Related Rule
Australia
Practice Relating to Rule 31. Humanitarian Relief Personnel
Australia’s Defence Force Manual (1994) states:
In addition to the special immunity granted to civilian and military medical services there is a number of civilian bodies which are given special protection. These include the International Committee of the Red Cross (ICRC), the Red Cross and Red Crescent Societies … [and] personnel involved in relief operations. 
Australia, Manual on Law of Armed Conflict, Australian Defence Force Publication, Operations Series, ADFP 37 – Interim Edition, 1994, § 925.
Australia’s LOAC Manual (2006) states:
In addition to the special immunity granted to civilian and military medical services there are numerous civilian bodies which are given special protection. These include the ICRC, the Red Cross and Red Crescent Societies … [and] personnel involved in relief operations … 
Australia, The Manual of the Law of Armed Conflict, Australian Defence Doctrine Publication 06.4, Australian Defence Headquarters, 11 May 2006, § 9.26.
The LOAC Manual (2006) replaces both the Defence Force Manual (1994) and the Commanders’ Guide (1994).
Australia’s Criminal Code Act (1995), as amended to 2007, states with respect to serious war crimes that are committed in the course of an international armed conflict:
268.37 War crime – attacking personnel or objects involved in a humanitarian assistance or peacekeeping mission
(1) A person (the perpetrator) commits an offence if:
(a) the perpetrator directs an attack; and
(b) the object of the attack is personnel involved in a humanitarian assistance or peacekeeping mission in accordance with the Charter of the United Nations; and
(c) the personnel are entitled to the protection given to civilians under the Geneva Conventions or Protocol I to the Geneva Conventions; and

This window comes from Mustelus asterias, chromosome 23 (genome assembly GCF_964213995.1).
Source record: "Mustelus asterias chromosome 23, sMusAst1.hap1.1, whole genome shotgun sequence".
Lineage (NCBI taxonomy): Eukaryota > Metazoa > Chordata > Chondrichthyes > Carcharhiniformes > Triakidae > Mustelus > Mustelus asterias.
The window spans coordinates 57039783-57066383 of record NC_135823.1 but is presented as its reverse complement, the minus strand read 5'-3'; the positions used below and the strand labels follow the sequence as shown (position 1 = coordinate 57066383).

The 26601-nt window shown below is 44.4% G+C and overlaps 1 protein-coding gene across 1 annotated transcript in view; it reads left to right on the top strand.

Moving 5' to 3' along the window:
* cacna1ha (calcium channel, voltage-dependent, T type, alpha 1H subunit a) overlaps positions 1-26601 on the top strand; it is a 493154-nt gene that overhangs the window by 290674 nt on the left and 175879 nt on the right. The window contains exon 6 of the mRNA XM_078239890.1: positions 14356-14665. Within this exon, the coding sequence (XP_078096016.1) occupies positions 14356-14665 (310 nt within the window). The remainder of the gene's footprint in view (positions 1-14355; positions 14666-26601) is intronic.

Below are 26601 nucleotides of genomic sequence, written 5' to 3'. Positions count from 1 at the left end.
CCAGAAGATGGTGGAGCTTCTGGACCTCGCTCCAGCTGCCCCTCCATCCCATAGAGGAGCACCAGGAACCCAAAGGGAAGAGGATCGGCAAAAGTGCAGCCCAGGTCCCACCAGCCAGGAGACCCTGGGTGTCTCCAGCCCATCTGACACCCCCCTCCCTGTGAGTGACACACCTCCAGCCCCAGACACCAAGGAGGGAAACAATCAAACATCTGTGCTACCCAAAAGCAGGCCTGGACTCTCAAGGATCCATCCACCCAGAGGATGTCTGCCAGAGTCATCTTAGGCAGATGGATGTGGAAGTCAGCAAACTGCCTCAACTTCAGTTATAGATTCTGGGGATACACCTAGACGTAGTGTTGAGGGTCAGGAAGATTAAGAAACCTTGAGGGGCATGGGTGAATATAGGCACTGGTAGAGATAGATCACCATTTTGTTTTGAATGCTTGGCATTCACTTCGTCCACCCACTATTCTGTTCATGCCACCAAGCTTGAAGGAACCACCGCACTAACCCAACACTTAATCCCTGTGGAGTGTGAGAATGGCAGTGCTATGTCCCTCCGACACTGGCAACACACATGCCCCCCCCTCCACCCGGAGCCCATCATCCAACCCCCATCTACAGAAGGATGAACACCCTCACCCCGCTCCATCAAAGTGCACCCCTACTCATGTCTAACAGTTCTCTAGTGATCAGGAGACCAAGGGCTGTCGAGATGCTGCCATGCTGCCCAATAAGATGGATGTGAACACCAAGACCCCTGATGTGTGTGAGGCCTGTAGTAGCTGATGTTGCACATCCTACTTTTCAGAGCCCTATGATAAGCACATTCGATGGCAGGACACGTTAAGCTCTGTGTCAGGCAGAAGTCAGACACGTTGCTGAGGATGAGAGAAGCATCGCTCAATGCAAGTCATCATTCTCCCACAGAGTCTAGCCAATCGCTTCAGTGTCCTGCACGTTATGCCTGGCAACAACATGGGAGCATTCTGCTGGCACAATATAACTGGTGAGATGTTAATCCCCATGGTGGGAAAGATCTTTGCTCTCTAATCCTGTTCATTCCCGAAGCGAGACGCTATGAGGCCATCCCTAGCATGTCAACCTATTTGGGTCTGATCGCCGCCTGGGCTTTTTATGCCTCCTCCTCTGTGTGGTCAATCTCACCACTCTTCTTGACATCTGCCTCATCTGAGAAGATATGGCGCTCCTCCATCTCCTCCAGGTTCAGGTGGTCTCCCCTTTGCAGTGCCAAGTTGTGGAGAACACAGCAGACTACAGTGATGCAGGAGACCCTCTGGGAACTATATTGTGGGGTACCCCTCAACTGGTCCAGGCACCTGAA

(d) the perpetrator’s conduct takes place in the context of, and is associated with, an international armed conflict.
Penalty: Imprisonment for life.
(3) Strict liability applies to paragraphs (1)(c). 
Australia, Criminal Code Act, 1995, as amended to 2007, Chapter 8, § 268.37, p. 326.
The Criminal Code Act also states, with respect to war crimes that are other serious violations of the laws and customs of war applicable in a non-international armed conflict:
268.79 War crime – attacking personnel or objects involved in a humanitarian assistance or peacekeeping mission
(1) A person (the perpetrator) commits an offence if:
(a) the perpetrator directs an attack; and
(b) the object of the attack is personnel involved in a humanitarian assistance or peacekeeping mission in accordance with the Charter of the United Nations; and
(c) the personnel are entitled to the protection given to civilians under the Geneva Conventions or Protocol II to the Geneva Conventions; and
(d) the perpetrator’s conduct takes place in the context of, and is associated with, an armed conflict that is not an international armed conflict.
Penalty: Imprisonment for life.
(3) Strict liability applies to paragraphs (1)(c). 
Australia, Criminal Code Act, 1995, as amended to 2007, Chapter 8, § 268.79, p. 355.
Australia’s ICC (Consequential Amendments) Act (2002) incorporates in the Criminal Code the war crimes defined in the 1998 ICC Statute, including “attacking personnel … involved in a humanitarian assistance … mission” in international and non-international armed conflicts. 
Australia, ICC (Consequential Amendments) Act, 2002, Schedule 1, §§ 268.37 and 268.79.
In a debate in the Senate in 1995, the Australian Government stated that attacks on UN and associated personnel would not be tolerated. 
Australia, Government statement, 13 November 1995, Senate Debates, Vol. 176, p. 2760, Recommendation 7.
In 2000, during a debate in the UN Security Council on the protection of UN and associated personnel and humanitarian personnel in conflict zones, Australia recalled the duty of States to provide physical protection and assistance to UN and humanitarian personnel. 
Australia, Statement before the UN Security Council, UN Doc. S/PV.4100 (Resumption 1), 9 February 2000, p. 6.